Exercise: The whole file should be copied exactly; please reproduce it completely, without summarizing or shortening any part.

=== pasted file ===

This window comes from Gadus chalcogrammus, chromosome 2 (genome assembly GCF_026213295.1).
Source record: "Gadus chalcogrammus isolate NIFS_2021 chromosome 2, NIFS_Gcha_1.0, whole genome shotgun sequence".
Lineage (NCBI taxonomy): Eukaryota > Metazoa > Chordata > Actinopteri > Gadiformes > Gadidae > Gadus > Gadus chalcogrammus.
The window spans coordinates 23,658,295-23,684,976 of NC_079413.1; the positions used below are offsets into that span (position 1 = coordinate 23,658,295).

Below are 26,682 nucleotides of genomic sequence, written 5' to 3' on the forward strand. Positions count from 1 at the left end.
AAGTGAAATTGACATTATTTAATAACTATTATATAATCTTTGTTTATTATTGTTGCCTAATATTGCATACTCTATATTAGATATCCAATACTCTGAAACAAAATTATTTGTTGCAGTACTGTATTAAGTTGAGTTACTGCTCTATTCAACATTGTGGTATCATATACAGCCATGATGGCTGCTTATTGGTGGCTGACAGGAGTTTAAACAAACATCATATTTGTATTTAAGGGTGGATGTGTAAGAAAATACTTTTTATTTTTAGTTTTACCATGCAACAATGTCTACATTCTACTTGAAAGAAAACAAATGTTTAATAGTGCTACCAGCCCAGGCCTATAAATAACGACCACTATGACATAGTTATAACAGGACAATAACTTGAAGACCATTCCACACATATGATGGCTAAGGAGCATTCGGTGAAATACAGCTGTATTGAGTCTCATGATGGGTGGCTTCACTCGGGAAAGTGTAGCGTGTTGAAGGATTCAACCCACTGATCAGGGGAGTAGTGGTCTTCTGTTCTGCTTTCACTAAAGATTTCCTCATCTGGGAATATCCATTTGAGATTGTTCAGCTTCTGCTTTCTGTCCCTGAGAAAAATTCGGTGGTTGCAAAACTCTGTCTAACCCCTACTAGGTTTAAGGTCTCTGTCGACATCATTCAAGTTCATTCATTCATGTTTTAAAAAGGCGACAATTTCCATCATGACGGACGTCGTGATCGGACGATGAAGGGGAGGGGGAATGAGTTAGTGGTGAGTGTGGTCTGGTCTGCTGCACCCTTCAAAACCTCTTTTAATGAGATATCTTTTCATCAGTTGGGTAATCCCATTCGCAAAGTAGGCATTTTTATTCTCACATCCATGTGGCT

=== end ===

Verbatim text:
This window comes from Gadus chalcogrammus, chromosome 2 (genome assembly GCF_026213295.1).
Source record: "Gadus chalcogrammus isolate NIFS_2021 chromosome 2, NIFS_Gcha_1.0, whole genome shotgun sequence".
Lineage (NCBI taxonomy): Eukaryota > Metazoa > Chordata > Actinopteri > Gadiformes > Gadidae > Gadus > Gadus chalcogrammus.
The window spans coordinates 23,658,295-23,684,976 of NC_079413.1; the positions used below are offsets into that span (position 1 = coordinate 23,658,295).

Below are 26,682 nucleotides of genomic sequence, written 5' to 3' on the forward strand. Positions count from 1 at the left end.
AAGTGAAATTGACATTATTTAATAACTATTATATAATCTTTGTTTATTATTGTTGCCTAATATTGCATACTCTATATTAGATATCCAATACTCTGAAACAAAATTATTTGTTGCAGTACTGTATTAAGTTGAGTTACTGCTCTATTCAACATTGTGGTATCATATACAGCCATGATGGCTGCTTATTGGTGGCTGACAGGAGTTTAAACAAACATCATATTTGTATTTAAGGGTGGATGTGTAAGAAAATACTTTTTATTTTTAGTTTTACCATGCAACAATGTCTACATTCTACTTGAAAGAAAACAAATGTTTAATAGTGCTACCAGCCCAGGCCTATAAATAACGACCACTATGACATAGTTATAACAGGACAATAACTTGAAGACCATTCCACACATATGATGGCTAAGGAGCATTCGGTGAAATACAGCTGTATTGAGTCTCATGATGGGTGGCTTCACTCGGGAAAGTGTAGCGTGTTGAAGGATTCAACCCACTGATCAGGGGAGTAGTGGTCTTCTGTTCTGCTTTCACTAAAGATTTCCTCATCTGGGAATATCCATTTGAGATTGTTCAGCTTCTGCTTTCTGTCCCTGAGAAAAATTCGGTGGTTGCAAAACTCTGTCTAACCCCTACTAGGTTTAAGGTCTCTGTCGACATCATTCAAGTTCATTCATTCATGTTTTAAAAAGGCGACAATTTCCATCATGACGGACGTCGTGATCGGACGATGAAGGGGAGGGGGAATGAGTTAGTGGTGAGTGTGGTCTGGTCTGCTGCACCCTTCAAAACCTCTTTTAATGAGATATCTTTTCATCAGTTGGGTAATCCCATTCGCAAAGTAGGCATTTTTATTCTCACATCCATGTGGCT